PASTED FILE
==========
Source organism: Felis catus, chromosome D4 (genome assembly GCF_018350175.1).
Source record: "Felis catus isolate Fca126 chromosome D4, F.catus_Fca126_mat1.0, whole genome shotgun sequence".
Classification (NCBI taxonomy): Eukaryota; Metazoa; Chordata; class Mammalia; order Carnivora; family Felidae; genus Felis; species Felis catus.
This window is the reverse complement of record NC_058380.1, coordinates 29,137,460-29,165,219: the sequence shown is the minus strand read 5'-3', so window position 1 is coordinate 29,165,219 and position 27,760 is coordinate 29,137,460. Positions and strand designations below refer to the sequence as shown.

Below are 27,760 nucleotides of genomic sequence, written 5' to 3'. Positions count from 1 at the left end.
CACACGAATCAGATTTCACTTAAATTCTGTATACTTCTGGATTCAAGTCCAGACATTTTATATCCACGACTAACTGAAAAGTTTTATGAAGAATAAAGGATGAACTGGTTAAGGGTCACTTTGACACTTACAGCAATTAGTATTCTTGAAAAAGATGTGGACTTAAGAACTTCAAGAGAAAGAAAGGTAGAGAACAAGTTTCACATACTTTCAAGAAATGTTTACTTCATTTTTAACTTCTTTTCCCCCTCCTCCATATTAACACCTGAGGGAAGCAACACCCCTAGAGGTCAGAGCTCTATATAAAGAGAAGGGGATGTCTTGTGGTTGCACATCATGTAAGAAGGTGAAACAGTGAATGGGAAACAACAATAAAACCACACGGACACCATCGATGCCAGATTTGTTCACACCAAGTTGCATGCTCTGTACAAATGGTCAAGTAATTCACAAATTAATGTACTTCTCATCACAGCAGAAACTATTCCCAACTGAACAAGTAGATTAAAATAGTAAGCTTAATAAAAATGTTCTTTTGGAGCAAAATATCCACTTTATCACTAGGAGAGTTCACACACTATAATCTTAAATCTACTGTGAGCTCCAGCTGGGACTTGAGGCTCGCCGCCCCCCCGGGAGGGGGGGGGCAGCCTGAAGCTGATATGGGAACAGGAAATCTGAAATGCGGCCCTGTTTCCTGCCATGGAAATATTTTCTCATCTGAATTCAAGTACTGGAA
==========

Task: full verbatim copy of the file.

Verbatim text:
Source organism: Felis catus, chromosome D4 (genome assembly GCF_018350175.1).
Source record: "Felis catus isolate Fca126 chromosome D4, F.catus_Fca126_mat1.0, whole genome shotgun sequence".
Classification (NCBI taxonomy): Eukaryota; Metazoa; Chordata; class Mammalia; order Carnivora; family Felidae; genus Felis; species Felis catus.
This window is the reverse complement of record NC_058380.1, coordinates 29,137,460-29,165,219: the sequence shown is the minus strand read 5'-3', so window position 1 is coordinate 29,165,219 and position 27,760 is coordinate 29,137,460. Positions and strand designations below refer to the sequence as shown.

Below are 27,760 nucleotides of genomic sequence, written 5' to 3'. Positions count from 1 at the left end.
CACACGAATCAGATTTCACTTAAATTCTGTATACTTCTGGATTCAAGTCCAGACATTTTATATCCACGACTAACTGAAAAGTTTTATGAAGAATAAAGGATGAACTGGTTAAGGGTCACTTTGACACTTACAGCAATTAGTATTCTTGAAAAAGATGTGGACTTAAGAACTTCAAGAGAAAGAAAGGTAGAGAACAAGTTTCACATACTTTCAAGAAATGTTTACTTCATTTTTAACTTCTTTTCCCCCTCCTCCATATTAACACCTGAGGGAAGCAACACCCCTAGAGGTCAGAGCTCTATATAAAGAGAAGGGGATGTCTTGTGGTTGCACATCATGTAAGAAGGTGAAACAGTGAATGGGAAACAACAATAAAACCACACGGACACCATCGATGCCAGATTTGTTCACACCAAGTTGCATGCTCTGTACAAATGGTCAAGTAATTCACAAATTAATGTACTTCTCATCACAGCAGAAACTATTCCCAACTGAACAAGTAGATTAAAATAGTAAGCTTAATAAAAATGTTCTTTTGGAGCAAAATATCCACTTTATCACTAGGAGAGTTCACACACTATAATCTTAAATCTACTGTGAGCTCCAGCTGGGACTTGAGGCTCGCCGCCCCCCCGGGAGGGGGGGGGCAGCCTGAAGCTGATATGGGAACAGGAAATCTGAAATGCGGCCCTGTTTCCTGCCATGGAAATATTTTCTCATCTGAATTCAAGTACTGGAA